Long-awaited solo vinyl debut of the most significant breakthru artist project in years - a staggering early testament to Blackhaine’s iconoclast energy and genre-shattering fusion of drill rap and ambient noise, produced by NW diamonds Rainy Miller & Croww. 100% essential for fans of Kanye West’s ‘Yeezus’ thru John Cooper Clark and Space Afrika. Cut as one of the first products from new vinyl plant, Press On in Middlesbrough, and issued by The White Hotel's Head II label
‘And Salford Falls Apart’ is the searing 2nd EP of cinematic drill noise by North West polymath, Blackhaine; five tracks staging a brutalist, exhaustive expression of disaffection with life in a post Brexit England of the early 2020s, and paying witness to a genuinely prodigious talent coming into its own. It’s no doubt a massive recommendation to anyone who can join the dots between North West England’s resoundingly rich history of punk/post-punk, electro, rap, and rave electronics into the hard present.
Between the stomach-knotted dread of its opener ‘Saddleworth’, the caustic fulmination of its Rainy Miller-produced title track, and the magisterial poise of parting shot ‘Let Me Know’; the EP sees Blackhaine develop a more personalised, storytelling articulation of life in the precariat; drawing on the experience of unsatisfying jobs and a love of social-realist film (the eponymous La Haine), surrealist literature (Samuel Beckett), and road level, punk-spirited music - from John Lydon’s formative post-punks PiL, to the bruxist, staccato delivery of donk MCs - to wrest a vital, remediating energy from the void.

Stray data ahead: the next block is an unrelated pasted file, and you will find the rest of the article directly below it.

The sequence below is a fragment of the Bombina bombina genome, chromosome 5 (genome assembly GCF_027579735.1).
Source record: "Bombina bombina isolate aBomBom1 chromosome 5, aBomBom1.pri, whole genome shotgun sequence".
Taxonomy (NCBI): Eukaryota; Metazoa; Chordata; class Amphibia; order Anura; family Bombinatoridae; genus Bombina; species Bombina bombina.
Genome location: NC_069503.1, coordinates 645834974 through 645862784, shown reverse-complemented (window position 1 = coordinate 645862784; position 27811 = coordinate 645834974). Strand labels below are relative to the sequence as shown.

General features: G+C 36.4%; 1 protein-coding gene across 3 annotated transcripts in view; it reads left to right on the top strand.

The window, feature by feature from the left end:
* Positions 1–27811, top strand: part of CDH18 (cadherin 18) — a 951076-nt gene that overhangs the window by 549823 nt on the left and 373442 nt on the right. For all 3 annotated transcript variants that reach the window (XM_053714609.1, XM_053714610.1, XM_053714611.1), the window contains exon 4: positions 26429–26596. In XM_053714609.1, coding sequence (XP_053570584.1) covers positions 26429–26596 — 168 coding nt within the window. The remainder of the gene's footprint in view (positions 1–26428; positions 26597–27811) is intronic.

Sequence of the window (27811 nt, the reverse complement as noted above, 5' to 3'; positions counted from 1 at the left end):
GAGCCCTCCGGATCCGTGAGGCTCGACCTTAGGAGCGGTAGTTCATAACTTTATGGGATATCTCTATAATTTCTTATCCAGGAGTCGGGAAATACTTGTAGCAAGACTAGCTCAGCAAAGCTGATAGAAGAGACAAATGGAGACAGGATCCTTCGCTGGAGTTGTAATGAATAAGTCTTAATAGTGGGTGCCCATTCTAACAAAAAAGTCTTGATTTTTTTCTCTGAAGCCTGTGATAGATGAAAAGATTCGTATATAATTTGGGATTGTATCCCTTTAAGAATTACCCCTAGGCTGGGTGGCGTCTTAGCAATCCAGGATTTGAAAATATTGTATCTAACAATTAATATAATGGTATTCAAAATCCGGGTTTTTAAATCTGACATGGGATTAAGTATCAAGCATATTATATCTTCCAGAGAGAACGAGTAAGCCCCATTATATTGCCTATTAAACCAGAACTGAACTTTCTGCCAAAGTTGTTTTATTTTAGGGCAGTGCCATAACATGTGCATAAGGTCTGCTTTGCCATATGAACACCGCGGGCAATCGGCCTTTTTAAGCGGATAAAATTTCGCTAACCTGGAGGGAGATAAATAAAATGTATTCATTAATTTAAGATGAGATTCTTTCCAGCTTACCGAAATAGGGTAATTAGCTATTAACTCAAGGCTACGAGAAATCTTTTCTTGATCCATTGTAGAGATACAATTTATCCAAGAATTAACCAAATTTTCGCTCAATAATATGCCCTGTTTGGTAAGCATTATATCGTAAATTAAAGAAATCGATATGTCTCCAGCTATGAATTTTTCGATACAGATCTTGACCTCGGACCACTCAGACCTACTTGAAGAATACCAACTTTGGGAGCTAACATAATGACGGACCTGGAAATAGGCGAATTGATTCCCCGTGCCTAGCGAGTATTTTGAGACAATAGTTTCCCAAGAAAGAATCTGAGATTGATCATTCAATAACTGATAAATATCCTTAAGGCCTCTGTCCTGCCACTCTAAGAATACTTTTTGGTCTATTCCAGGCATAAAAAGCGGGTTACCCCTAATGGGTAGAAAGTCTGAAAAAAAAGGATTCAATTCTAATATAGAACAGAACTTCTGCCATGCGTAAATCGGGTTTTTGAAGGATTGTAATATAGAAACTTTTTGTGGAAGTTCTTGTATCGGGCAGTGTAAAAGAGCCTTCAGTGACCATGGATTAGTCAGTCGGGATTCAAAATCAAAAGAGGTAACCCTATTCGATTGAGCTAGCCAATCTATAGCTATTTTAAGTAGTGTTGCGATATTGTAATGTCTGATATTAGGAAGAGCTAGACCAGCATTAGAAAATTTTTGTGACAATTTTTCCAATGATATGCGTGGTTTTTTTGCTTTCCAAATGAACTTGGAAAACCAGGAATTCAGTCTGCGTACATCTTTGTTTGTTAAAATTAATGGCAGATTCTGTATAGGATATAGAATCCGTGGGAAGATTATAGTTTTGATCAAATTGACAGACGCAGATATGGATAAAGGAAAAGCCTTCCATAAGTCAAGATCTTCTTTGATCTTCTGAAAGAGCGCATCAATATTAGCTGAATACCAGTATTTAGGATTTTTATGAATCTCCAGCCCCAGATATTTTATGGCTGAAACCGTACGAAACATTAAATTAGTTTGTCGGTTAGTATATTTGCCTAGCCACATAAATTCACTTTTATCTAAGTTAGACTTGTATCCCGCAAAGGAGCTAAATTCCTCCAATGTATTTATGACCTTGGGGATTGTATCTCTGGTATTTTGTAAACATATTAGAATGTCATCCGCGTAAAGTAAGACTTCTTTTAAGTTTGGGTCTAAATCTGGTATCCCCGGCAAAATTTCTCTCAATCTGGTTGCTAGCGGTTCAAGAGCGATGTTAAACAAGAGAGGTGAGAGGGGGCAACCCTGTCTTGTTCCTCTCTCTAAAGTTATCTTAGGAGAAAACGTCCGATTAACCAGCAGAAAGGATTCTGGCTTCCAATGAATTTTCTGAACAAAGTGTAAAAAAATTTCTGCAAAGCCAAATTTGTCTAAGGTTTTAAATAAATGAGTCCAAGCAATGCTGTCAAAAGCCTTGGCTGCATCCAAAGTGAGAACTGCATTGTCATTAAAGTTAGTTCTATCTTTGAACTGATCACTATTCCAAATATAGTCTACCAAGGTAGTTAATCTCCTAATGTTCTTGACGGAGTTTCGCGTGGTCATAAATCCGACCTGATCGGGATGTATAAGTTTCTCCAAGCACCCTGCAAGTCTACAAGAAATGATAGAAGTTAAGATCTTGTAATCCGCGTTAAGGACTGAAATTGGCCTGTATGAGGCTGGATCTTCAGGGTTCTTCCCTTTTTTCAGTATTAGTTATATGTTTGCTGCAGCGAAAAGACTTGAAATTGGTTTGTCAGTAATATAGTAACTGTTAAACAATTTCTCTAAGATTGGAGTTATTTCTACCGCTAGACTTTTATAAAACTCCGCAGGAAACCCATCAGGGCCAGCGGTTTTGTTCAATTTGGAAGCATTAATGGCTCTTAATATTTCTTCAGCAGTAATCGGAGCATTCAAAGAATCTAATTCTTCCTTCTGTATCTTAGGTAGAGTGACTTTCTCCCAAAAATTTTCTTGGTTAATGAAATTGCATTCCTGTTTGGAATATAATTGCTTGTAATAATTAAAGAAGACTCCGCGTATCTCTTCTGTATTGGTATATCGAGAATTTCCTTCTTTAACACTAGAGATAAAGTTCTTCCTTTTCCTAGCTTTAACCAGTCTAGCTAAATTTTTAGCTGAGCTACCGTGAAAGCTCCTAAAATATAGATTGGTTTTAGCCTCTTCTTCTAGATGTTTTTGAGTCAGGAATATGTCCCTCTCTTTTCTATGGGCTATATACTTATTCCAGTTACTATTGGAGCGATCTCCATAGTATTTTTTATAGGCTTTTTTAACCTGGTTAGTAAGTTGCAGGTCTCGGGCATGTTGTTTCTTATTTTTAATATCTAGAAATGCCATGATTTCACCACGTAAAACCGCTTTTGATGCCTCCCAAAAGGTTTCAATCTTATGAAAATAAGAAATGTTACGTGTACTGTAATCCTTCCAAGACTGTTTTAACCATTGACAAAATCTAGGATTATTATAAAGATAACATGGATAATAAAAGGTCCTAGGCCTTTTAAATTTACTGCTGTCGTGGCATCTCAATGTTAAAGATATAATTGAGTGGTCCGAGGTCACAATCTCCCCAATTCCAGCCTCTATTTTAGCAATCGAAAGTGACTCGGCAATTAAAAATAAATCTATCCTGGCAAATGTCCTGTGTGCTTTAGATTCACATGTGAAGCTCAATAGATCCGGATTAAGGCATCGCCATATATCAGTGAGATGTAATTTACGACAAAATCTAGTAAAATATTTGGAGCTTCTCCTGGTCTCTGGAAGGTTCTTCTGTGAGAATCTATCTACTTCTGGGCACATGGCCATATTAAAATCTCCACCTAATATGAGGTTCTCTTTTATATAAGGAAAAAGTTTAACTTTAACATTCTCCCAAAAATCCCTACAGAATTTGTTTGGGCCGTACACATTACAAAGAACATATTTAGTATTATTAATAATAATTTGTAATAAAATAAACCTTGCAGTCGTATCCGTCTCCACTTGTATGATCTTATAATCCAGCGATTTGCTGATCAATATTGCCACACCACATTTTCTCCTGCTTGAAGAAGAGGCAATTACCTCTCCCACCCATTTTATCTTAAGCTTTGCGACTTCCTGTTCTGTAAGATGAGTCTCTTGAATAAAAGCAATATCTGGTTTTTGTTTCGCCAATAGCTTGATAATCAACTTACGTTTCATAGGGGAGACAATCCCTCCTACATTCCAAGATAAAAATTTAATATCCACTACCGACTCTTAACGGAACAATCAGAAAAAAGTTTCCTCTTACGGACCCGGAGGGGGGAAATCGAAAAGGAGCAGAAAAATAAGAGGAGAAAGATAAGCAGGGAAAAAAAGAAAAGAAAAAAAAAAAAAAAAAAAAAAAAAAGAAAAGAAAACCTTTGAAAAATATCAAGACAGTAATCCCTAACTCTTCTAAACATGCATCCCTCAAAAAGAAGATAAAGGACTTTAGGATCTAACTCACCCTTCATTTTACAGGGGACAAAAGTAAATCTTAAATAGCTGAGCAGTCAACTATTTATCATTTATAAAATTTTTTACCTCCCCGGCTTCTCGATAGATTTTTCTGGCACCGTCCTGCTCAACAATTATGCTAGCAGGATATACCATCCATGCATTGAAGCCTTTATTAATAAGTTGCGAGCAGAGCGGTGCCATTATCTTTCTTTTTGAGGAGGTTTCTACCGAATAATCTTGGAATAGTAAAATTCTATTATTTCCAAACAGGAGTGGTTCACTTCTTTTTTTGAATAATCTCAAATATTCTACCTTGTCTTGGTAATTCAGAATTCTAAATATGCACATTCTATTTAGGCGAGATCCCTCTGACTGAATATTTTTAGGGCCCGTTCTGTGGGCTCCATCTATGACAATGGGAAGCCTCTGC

Now pronounced with a broader range of poetic and textural tekkerz, Blackhaine’s sound is deeply gratifying and absorbing in its psychic purging and knife-edge urgency. Its incursions on the no-person’s-land between detuned drill, noise, and industrial ambient paradigms are as vital as they come at the start of a new, foreboding decade - baldly resetting boundaries and rekindling a fire in the gut-level consciousness of rap and punk musicks that echoes the North West’s indefatigable spirit, and likewise spearheads a crucial new movement beside the likes of Space Afrika, Rainy Miller, and Croww. When factored by his uncanny gift for physicality, as inspired by traditional Japanese butoh dance and petrified city centre spice heads, Blackhaine’s art patently refuses, as much as acknowledges, the pressures of the times. A vital new working class voice demands your attention right here.